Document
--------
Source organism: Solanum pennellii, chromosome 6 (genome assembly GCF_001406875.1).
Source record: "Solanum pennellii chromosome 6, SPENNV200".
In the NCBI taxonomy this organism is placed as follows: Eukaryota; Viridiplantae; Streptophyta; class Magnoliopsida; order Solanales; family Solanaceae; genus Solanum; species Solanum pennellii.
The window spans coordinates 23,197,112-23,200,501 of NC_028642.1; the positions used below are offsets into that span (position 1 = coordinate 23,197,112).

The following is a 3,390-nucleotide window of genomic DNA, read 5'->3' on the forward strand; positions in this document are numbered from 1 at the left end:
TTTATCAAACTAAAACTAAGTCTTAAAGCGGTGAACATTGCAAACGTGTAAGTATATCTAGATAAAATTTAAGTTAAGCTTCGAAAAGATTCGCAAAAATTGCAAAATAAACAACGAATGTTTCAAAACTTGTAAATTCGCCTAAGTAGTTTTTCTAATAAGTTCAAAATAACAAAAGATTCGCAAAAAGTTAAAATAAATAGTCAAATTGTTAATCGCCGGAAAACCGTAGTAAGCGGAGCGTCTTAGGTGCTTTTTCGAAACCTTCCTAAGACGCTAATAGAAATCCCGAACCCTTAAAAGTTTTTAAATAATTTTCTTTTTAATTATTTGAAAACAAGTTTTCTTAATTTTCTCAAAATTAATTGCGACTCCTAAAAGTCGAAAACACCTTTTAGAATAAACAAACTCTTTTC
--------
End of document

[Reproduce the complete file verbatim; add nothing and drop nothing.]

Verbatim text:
Source organism: Solanum pennellii, chromosome 6 (genome assembly GCF_001406875.1).
Source record: "Solanum pennellii chromosome 6, SPENNV200".
In the NCBI taxonomy this organism is placed as follows: Eukaryota; Viridiplantae; Streptophyta; class Magnoliopsida; order Solanales; family Solanaceae; genus Solanum; species Solanum pennellii.
The window spans coordinates 23,197,112-23,200,501 of NC_028642.1; the positions used below are offsets into that span (position 1 = coordinate 23,197,112).

The following is a 3,390-nucleotide window of genomic DNA, read 5'->3' on the forward strand; positions in this document are numbered from 1 at the left end:
TTTATCAAACTAAAACTAAGTCTTAAAGCGGTGAACATTGCAAACGTGTAAGTATATCTAGATAAAATTTAAGTTAAGCTTCGAAAAGATTCGCAAAAATTGCAAAATAAACAACGAATGTTTCAAAACTTGTAAATTCGCCTAAGTAGTTTTTCTAATAAGTTCAAAATAACAAAAGATTCGCAAAAAGTTAAAATAAATAGTCAAATTGTTAATCGCCGGAAAACCGTAGTAAGCGGAGCGTCTTAGGTGCTTTTTCGAAACCTTCCTAAGACGCTAATAGAAATCCCGAACCCTTAAAAGTTTTTAAATAATTTTCTTTTTAATTATTTGAAAACAAGTTTTCTTAATTTTCTCAAAATTAATTGCGACTCCTAAAAGTCGAAAACACCTTTTAGAATAAACAAACTCTTTTC